Well, it was big.
The biggest ever Probably not. Tuesday’s memorial service for Michael Jackson was expected to set some high marks for viewership — and it did. But, based on information gathered by various meter-readers, it was no moon landing or Princess Diana funeral — events whose audiences, by some reckonings, pushed 1 billion viewers. In the United States, the Jackson memorial aired during the late morning and afternoon, when most people are working. Nielsen, the television ratings service, said that 31.1 million watched: not as many as the Obama inauguration (38 million) but more than the 2009 “American Idol” finale (28.8 million). In all or in part, the program was aired on 19 U.S. television networks. In Europe, where the show aired in prime time, the memorial service also did well. The BBC reported that 5.2 million people watched the show on the network BBC2, and 2 million more watched on the British networks Five and Sky News. The service also aired on channels in Germany, France, Australia and Japan, testifying to the King of Pop’s worldwide reach. But it was the Internet where the Jackson memorial really hit the heights. Global Web traffic ranged from 19 percent to 33 percent above normal during the event, according to Internet monitoring firm Akamai Technologies. CNN.com reported 9.7 million live video streams between midnight and 5 p.m. PT, as well as 81 million page views, according to internal data.
Complete Michael Jackson coverage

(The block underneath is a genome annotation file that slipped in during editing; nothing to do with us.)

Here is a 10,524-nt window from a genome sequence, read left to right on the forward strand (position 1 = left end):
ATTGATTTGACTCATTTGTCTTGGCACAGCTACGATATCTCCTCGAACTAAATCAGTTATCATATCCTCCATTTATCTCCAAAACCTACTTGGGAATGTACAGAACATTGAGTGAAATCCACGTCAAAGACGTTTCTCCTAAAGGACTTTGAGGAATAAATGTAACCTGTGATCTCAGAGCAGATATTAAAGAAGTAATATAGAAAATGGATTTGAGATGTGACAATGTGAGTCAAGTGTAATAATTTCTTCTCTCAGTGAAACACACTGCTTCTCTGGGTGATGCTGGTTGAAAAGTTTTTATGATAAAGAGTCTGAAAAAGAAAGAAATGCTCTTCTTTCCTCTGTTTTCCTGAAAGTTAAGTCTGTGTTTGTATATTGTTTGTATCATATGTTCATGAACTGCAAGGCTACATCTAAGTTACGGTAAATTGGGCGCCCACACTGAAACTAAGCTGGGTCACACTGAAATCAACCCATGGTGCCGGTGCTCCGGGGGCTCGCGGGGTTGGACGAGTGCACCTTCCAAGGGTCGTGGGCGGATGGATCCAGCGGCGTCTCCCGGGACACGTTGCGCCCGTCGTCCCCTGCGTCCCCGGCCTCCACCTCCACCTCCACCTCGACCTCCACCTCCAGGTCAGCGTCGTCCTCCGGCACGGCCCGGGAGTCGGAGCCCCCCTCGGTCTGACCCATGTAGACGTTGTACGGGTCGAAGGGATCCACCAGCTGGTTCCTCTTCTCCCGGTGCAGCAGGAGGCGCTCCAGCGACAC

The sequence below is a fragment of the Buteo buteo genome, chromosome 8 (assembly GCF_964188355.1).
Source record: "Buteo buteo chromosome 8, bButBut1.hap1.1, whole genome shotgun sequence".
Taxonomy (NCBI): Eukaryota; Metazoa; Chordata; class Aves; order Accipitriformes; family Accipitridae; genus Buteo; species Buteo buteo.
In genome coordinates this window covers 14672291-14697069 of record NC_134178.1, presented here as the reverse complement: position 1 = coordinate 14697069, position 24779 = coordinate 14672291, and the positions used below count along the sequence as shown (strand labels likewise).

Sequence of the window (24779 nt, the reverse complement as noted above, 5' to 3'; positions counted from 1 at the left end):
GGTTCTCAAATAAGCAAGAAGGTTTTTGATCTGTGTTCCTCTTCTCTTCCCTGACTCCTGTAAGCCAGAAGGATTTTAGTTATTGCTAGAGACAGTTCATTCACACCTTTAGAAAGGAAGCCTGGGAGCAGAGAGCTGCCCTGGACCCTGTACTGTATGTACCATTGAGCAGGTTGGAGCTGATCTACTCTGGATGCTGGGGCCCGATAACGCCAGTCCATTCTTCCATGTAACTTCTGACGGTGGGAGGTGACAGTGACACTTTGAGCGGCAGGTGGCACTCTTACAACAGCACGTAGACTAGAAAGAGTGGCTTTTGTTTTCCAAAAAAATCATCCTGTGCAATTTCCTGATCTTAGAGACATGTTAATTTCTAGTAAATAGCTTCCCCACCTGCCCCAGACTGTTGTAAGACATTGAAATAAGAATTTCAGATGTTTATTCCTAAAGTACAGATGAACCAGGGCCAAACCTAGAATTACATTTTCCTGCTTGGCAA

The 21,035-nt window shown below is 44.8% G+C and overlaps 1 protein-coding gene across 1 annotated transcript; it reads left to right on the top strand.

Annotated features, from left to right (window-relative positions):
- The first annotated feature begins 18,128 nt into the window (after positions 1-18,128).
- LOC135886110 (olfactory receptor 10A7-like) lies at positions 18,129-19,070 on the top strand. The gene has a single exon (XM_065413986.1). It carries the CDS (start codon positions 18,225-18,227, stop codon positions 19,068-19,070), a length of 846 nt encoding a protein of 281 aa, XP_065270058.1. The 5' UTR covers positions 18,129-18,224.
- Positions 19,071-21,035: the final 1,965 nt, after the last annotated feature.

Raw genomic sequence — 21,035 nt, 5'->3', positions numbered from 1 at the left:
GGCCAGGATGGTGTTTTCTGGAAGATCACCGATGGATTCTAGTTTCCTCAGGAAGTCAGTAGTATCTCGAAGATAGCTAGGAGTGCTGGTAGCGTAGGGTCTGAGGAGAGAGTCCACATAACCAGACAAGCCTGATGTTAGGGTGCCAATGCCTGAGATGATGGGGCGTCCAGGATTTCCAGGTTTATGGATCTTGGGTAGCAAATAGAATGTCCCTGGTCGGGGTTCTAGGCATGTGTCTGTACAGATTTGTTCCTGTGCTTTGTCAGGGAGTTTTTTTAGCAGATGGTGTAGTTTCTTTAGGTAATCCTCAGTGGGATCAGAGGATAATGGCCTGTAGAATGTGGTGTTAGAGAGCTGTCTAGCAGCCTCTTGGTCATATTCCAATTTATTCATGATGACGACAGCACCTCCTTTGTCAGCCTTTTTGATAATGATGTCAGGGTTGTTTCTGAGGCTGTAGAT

Yahoo News had 5 million live video streams, according to the publication Media Life. The publication also reported that FoxNews.com and MSNBC.com combined for 6.4 million video streams. Anecdotally, Jackson also fared well. Jackson-related topics were highly ranked on Twitter, Google Trends and Alexa. Facebook, which partnered with CNN.com to let friends and family share commentary during the service, reported 800,000 status updates by 1 million users. The Obama inauguration, by contrast, had 600,000 status updates during the event, though there were 1.5 million for the day of the inauguration, according to TechCrunch. Jackson does outrank the president as the most popular person on Facebook, with 7.7 million fans, versus 6.4 million for Obama. In Los Angeles, the Jackson memorial proved to be less of a draw than locals had hoped — or feared. Though the city staffed the area around the Staples Center, where the memorial was held, with 3,000 police officers — 1,000 more than had been on hand for the Los Angeles Lakers’ victory parade — the crowd without tickets may have numbered in the thousands, according to unofficial estimates, and not the hundreds of thousands that had been feared. Even inside the memorial, which was held at the Staples Center and the adjacent Nokia Theatre, not every seat of the 20,000 available appeared to be taken, according to CNN observations. The Jackson memorial also drew hundreds of fans, respectively, to gatherings in New York’s Times Square, Detroit’s Motown Historical Museum, London’s O2 Arena and a Tokyo Tower Records store. Jackson is still reigning on the music charts. According to Nielsen SoundScan, the singer had the two best-selling albums in the United States last week — “Thriller” and “Number Ones” — and 13 of the top 20 catalog albums. On iTunes, he has four of the top 10 songs on iTunes and four of the top 10 albums. Finally, where there’s a big event, there’s at least a little money to be made off the spectacle. At the Staples Center on Tuesday, vendors sold Michael Jackson T-shirts, artwork, decals and even beverages. For the real spectacle, though, one must turn to eBay, where there were at least 50,000 Michael Jackson-related items up for auction as of Wednesday afternoon. Among them: 1984 Topps trading cards ($15.50), official memorial service programs (from $2.99 to at least $10,000, some with wristbands and tickets) and even Web domain names — one of which, MichaelJacksonForestLawnCemetery.com, can be yours for $650,000. The Jackson magic may have been dominant Tuesday, but someone is obviously expecting it to continue for quite some time longer.